Copyright © 1997. All Rights Reserved.
The road to hell is wallpapered with politically correct photographs
by Mark Walton
Many Faces - One Voice
Until January 23
Gosh, Canada's a wonderful place.
Winsome lasses fiddlin' and grinnin' in a Moncton park; a cheery old-timer showing off his bagpipes on Baffin Island; people of different creeds and color frolicking on a beach or yukkin' it up in a taxi.
Hey, there's a lovable looking punkster, a couple of gay bodybuilders, and a guy in a police uniform sporting a turban. There is no racial tension, no poverty or labor unrest, no political or social strife. Heck, we're all one big happy family.
That's how it is in Many Faces - One Voice, a display of approximately 200 black-and-white photographs "augmented" with the "words" of some of Canada's top poets and writers. Organized by the nonprofit Toronto-based Harmony Movement, and Photo-Sensitive, an association of humanist photographers, the traveling exhibit curated by Vancouver artists Tom Graff is aimed at "promoting harmonious interaction and co-operation amongst all people."
In fact, the folks in these photos are interacting so harmoniously it made me want to jump in a car and scream at someone in traffic, just to feel normal.
It's not that they're unworthy subjects; it's the way they're photographed that's the problem. For the most part, it's superficial, trite or riddled with contemporary art clichés.
Many of these photos are displayed as multiple images in pseudo-snapshot fashion, however, they pack less punch than Uncle Henry's family photo album. For example, Paul Wong's cleverly laid out poster-like collages provide a glimpse of Chinese cafés in rural Saskatchewan, but too often he simply relies on people hamming it up for the camera.
When you consider the credentials of these professional photographers and "artists working in a photographic medium" the results are disappointing. The shots of an Aboriginal drumming session look like they were whipped off by a timid tourist and fail to capture the tone of this intense physical and spiritual activity.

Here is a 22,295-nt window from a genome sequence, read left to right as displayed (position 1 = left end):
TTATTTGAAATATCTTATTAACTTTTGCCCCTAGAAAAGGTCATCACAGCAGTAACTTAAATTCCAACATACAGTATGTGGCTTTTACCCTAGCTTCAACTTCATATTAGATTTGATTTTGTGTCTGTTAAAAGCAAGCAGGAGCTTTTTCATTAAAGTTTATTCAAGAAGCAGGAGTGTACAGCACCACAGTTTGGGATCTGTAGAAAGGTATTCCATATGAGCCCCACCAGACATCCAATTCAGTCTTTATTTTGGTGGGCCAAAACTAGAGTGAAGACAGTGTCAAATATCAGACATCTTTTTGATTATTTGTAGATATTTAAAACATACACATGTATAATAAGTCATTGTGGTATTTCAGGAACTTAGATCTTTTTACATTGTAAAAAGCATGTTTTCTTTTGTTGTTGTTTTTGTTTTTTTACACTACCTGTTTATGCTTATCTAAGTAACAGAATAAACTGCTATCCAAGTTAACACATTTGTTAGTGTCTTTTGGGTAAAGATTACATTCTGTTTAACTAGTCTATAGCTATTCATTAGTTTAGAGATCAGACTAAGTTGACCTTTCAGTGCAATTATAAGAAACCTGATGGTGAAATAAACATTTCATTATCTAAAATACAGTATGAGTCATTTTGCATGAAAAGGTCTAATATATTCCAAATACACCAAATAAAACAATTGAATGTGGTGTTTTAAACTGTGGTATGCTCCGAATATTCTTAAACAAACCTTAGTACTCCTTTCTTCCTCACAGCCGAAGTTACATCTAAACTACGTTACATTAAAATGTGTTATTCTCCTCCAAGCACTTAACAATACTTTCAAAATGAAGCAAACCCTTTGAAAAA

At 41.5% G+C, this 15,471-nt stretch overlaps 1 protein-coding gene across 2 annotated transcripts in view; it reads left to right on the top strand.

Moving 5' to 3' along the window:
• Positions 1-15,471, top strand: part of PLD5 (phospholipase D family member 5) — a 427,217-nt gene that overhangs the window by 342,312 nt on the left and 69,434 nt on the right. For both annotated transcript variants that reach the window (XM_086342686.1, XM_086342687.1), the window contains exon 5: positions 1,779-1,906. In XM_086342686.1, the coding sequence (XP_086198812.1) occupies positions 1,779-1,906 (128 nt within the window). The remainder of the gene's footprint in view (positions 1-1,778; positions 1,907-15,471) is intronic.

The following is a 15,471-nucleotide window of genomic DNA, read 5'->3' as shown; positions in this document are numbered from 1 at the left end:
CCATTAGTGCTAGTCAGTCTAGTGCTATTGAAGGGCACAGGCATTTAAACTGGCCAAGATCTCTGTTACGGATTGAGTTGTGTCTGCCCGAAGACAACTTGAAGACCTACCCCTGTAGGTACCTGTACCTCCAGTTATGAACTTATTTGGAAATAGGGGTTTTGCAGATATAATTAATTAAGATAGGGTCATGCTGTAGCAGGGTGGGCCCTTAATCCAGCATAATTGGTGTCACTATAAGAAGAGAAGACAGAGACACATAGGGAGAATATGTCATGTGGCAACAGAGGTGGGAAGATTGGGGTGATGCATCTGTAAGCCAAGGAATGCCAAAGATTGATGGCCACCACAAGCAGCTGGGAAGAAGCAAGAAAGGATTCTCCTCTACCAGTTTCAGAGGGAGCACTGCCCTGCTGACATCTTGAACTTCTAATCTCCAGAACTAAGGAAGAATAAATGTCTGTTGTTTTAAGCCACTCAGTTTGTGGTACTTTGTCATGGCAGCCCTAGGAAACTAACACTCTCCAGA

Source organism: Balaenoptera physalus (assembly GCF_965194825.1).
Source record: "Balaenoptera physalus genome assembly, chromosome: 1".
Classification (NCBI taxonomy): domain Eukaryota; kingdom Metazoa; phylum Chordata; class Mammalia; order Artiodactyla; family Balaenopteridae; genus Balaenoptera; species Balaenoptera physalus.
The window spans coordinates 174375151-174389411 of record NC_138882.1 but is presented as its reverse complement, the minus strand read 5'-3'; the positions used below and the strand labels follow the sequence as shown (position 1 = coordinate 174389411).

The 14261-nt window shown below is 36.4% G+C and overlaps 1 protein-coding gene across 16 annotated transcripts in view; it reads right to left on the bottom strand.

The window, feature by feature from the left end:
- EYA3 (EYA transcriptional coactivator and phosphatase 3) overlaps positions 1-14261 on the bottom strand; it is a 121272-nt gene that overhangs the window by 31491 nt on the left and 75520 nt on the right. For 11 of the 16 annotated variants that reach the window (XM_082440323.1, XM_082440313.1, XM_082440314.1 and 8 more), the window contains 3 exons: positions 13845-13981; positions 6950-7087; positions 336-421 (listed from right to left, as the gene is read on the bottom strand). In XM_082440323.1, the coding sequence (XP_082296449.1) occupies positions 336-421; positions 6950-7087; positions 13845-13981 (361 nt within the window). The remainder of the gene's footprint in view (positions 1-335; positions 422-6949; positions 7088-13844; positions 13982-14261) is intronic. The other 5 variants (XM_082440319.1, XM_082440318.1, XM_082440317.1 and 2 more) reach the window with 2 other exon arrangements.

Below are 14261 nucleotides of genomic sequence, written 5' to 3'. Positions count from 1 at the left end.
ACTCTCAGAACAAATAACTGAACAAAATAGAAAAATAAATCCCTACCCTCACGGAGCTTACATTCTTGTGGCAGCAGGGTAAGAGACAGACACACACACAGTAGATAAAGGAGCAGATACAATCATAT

Many Faces - One Voice proves that not all photojournalists are artists and that artists should learn more about the craft of photography before venturing into the medium. The artist Qing Qing, for instance, utilizes that greatly abused avant-garde art technique "text" with restraint and aplomb, however, her piece suffers from its amateurish manner of presentation.
I raised my concerns about this show with Triangle director Jacek Malek, who diplomatically describes it as a grassroots exhibit not necessarily meant to be art with a capital "A." He points out, with some justification, the images and words are best viewed as a "photographic notebook." And, I'll admit I have a passion for documentary still-photography, so I'm probably being hypercritical.
Nevertheless, the only group of photos that really held my attention was Tony Hauser's series of portraits of Canadians in locales such as the Atlantic coast or a small Northern community. I've never been a big fan of photosculpture, however, his laminated photo boxes featuring two larger-than-life portrait heads on the outside and mis en scène or background on the inside, are truly fascinating.
Despite the stark naturalism of the faces - every bump, wart and hair stands out in sharp relief (reminiscent of Arnaud Magg's '80s portraits) - they're open-ended, creating context and prompting questions about the relationship between the people and their surroundings.
The artful Toronto photographer's portrait series expresses what the rest of this show lacks: the uniqueness and complexity of the Canadian mosaic.
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